My name is Kat Cosgrove, and I’m a Developer Advocate at JFrog. Before that, I was an engineer on JFrog’s IoT team. Our goal is to bring DevOps to the edge, because it shouldn’t be as difficult to update these kinds of devices as it currently is. In pursuit of this goal, we found a lot of interesting solutions that we could bring into a CI/CD pipeline for embedded Linux devices, and eventually built a rather flashy proof of concept that put several of these solutions on display.
This can be a deceptively difficult problem to solve, especially if you’re dealing with a fleet of devices with different capabilities, but there are some tools and design strategies we can implement that address a number of pain points in such a system. First, let’s get some context: exactly how large IS the edge?
Counting both “dumb” sensor edge devices and smarter ones or gateways, there are an estimated 20.4 billion edge devices today. Seems like a lot, yeah? It’s certainly way more than I thought there would be. How are we handling updates for these devices right now?
Some of them can’t be updated; they’re throw-away devices, effectively single-use. When they break, they must be replaced. A lot of those that ARE being updated do it in a way that’s somewhat unwieldy. It’s time consuming, or the infrastructure to support it is complicated, or it can’t happen wirelessly at all and requires physical access, which is either expensive for the manufacturer or irritating for the user. The industry is still booming, though, so why should we spend the time and effort to change it?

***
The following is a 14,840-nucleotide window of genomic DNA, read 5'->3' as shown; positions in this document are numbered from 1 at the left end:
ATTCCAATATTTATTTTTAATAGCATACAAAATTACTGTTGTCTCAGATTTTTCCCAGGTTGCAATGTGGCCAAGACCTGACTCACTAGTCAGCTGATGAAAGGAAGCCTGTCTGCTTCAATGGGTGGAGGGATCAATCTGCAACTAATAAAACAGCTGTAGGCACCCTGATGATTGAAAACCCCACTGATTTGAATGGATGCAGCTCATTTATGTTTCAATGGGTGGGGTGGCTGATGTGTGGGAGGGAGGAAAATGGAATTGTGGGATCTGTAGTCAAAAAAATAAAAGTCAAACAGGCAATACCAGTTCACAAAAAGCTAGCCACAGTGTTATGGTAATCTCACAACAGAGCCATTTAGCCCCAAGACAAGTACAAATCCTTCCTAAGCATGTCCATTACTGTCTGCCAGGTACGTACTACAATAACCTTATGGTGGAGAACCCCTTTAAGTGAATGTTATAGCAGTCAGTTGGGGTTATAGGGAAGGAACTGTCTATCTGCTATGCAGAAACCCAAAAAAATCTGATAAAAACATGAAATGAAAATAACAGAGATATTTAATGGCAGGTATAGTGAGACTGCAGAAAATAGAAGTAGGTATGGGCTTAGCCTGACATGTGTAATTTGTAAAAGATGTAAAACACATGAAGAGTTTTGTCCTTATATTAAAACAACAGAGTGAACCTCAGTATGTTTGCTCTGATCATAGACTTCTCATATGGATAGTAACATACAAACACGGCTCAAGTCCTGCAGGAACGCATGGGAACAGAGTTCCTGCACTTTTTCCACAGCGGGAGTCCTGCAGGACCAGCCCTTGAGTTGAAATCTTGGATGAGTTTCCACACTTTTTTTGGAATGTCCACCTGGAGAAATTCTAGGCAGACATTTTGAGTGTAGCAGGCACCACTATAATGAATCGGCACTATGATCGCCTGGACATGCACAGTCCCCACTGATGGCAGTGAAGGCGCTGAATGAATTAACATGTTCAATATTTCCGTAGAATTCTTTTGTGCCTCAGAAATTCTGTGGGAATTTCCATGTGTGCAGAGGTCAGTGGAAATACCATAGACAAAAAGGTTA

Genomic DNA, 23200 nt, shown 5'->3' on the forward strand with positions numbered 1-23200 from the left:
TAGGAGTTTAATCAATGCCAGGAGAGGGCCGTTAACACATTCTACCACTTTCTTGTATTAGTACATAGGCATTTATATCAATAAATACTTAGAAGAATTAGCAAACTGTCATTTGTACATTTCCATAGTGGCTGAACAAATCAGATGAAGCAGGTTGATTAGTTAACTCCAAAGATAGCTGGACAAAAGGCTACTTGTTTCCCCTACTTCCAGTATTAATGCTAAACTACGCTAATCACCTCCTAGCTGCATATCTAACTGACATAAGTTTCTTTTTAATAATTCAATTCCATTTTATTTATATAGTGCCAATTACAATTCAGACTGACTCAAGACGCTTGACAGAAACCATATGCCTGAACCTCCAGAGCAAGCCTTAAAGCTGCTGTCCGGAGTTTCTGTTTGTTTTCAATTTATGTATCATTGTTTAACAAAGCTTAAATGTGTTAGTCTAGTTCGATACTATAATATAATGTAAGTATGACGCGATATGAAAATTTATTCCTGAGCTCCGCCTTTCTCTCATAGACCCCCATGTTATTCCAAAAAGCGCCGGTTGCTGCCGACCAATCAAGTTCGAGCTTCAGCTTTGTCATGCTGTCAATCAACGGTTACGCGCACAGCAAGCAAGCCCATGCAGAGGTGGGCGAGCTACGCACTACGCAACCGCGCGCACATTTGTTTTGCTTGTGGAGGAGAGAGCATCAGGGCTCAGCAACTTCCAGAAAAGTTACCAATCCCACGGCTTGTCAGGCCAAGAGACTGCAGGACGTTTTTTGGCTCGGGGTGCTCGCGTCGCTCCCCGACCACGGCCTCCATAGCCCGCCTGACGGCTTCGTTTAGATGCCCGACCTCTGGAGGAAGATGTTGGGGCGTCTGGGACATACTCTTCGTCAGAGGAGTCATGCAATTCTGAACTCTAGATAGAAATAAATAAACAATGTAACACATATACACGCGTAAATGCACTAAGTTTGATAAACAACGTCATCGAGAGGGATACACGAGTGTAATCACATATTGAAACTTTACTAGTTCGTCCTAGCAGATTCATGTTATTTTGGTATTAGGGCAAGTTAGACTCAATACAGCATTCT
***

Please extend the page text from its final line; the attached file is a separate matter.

- Our lives are increasingly reliant on edge computing and IoT, with devices taking over larger amounts of work in consumer, industrial, retail, and medical spaces. People don’t want to spend lengthy amounts of time waiting for a software update to complete, and they definitely don’t want to have to plug a device into a computer to do it.
- Infrequent or non-existent software updates, regardless of the reason for it, makes edge devices a serious security vulnerability in anyone’s network. Everyone knows unpatched software is a problem, right? This could mean allowing anything from the exposure of user or client data to a malicious third party, to devices being harnessed for a botnot or cryptocurrency mining. This has already happened on a wide scale, and is continuing to happen today. The safety implications for medical devices are even more extreme.
- A lot of edge devices are still simply not designed with the ability to be updated. They expect to run the software version they ship with until they break. The “update strategy” for these devices is flashing them. This is dangerous, because how often do you write a piece of software with zero bugs in it? How confident are you in your QA team to find every conceivable edge case? You shouldn’t be THAT confident — on average, there are between 1 and 25 bugs per 1000 lines of code. Bugs are making it into production. Don’t gamble on your code being perfect.
So what we have is an increasingly large number of these devices, across multiple markets, in rapidly increasing numbers that are totally incapable of being updated at worst, or doing it badly at best. This translates to potential security vulnerabilities or failures waiting to happen in nearly every aspect of our lives. Put that way, it’s something obviously worth spending the effort to fix, right?
To learn more about this problem, including the system we built to take software updates on a car from several hours to just minutes, don’t miss my talk “Updating the Edge” at JFrog’s virtual SwampUp!